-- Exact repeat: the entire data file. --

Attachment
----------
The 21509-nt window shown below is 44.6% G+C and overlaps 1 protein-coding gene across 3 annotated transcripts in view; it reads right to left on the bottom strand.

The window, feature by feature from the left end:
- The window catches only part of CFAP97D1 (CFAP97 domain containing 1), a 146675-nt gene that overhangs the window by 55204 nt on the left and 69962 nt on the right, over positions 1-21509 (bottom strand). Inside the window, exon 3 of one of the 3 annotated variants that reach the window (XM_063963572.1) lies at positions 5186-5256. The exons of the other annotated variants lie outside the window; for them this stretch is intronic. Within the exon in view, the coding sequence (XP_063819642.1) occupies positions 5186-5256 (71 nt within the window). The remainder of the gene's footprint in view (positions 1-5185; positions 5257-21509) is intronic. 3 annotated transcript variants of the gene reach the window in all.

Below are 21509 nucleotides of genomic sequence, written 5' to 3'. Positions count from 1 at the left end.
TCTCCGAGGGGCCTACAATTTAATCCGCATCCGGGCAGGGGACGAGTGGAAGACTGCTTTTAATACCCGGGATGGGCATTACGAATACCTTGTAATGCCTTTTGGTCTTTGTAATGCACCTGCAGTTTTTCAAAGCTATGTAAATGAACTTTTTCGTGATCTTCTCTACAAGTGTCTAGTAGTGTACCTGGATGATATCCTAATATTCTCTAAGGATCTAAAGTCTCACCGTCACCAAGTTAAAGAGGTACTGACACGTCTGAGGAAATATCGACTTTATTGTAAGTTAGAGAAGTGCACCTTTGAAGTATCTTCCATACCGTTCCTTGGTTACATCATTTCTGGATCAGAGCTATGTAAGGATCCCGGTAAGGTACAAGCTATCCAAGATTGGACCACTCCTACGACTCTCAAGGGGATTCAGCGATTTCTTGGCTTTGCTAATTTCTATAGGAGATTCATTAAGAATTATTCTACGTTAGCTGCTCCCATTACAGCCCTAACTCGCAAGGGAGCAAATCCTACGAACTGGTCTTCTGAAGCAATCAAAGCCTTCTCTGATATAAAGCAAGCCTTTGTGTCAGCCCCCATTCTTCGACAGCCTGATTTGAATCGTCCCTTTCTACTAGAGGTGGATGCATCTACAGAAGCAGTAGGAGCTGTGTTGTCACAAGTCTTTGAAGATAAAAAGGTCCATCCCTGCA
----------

The 21509-nt window shown below is 44.6% G+C and overlaps 1 protein-coding gene across 3 annotated transcripts in view; it reads right to left on the bottom strand.

The window, feature by feature from the left end:
- The window catches only part of CFAP97D1 (CFAP97 domain containing 1), a 146675-nt gene that overhangs the window by 55204 nt on the left and 69962 nt on the right, over positions 1-21509 (bottom strand). Inside the window, exon 3 of one of the 3 annotated variants that reach the window (XM_063963572.1) lies at positions 5186-5256. The exons of the other annotated variants lie outside the window; for them this stretch is intronic. Within the exon in view, the coding sequence (XP_063819642.1) occupies positions 5186-5256 (71 nt within the window). The remainder of the gene's footprint in view (positions 1-5185; positions 5257-21509) is intronic. 3 annotated transcript variants of the gene reach the window in all.

Below are 21509 nucleotides of genomic sequence, written 5' to 3'. Positions count from 1 at the left end.
TCTCCGAGGGGCCTACAATTTAATCCGCATCCGGGCAGGGGACGAGTGGAAGACTGCTTTTAATACCCGGGATGGGCATTACGAATACCTTGTAATGCCTTTTGGTCTTTGTAATGCACCTGCAGTTTTTCAAAGCTATGTAAATGAACTTTTTCGTGATCTTCTCTACAAGTGTCTAGTAGTGTACCTGGATGATATCCTAATATTCTCTAAGGATCTAAAGTCTCACCGTCACCAAGTTAAAGAGGTACTGACACGTCTGAGGAAATATCGACTTTATTGTAAGTTAGAGAAGTGCACCTTTGAAGTATCTTCCATACCGTTCCTTGGTTACATCATTTCTGGATCAGAGCTATGTAAGGATCCCGGTAAGGTACAAGCTATCCAAGATTGGACCACTCCTACGACTCTCAAGGGGATTCAGCGATTTCTTGGCTTTGCTAATTTCTATAGGAGATTCATTAAGAATTATTCTACGTTAGCTGCTCCCATTACAGCCCTAACTCGCAAGGGAGCAAATCCTACGAACTGGTCTTCTGAAGCAATCAAAGCCTTCTCTGATATAAAGCAAGCCTTTGTGTCAGCCCCCATTCTTCGACAGCCTGATTTGAATCGTCCCTTTCTACTAGAGGTGGATGCATCTACAGAAGCAGTAGGAGCTGTGTTGTCACAAGTCTTTGAAGATAAAAAGGTCCATCCCTGCA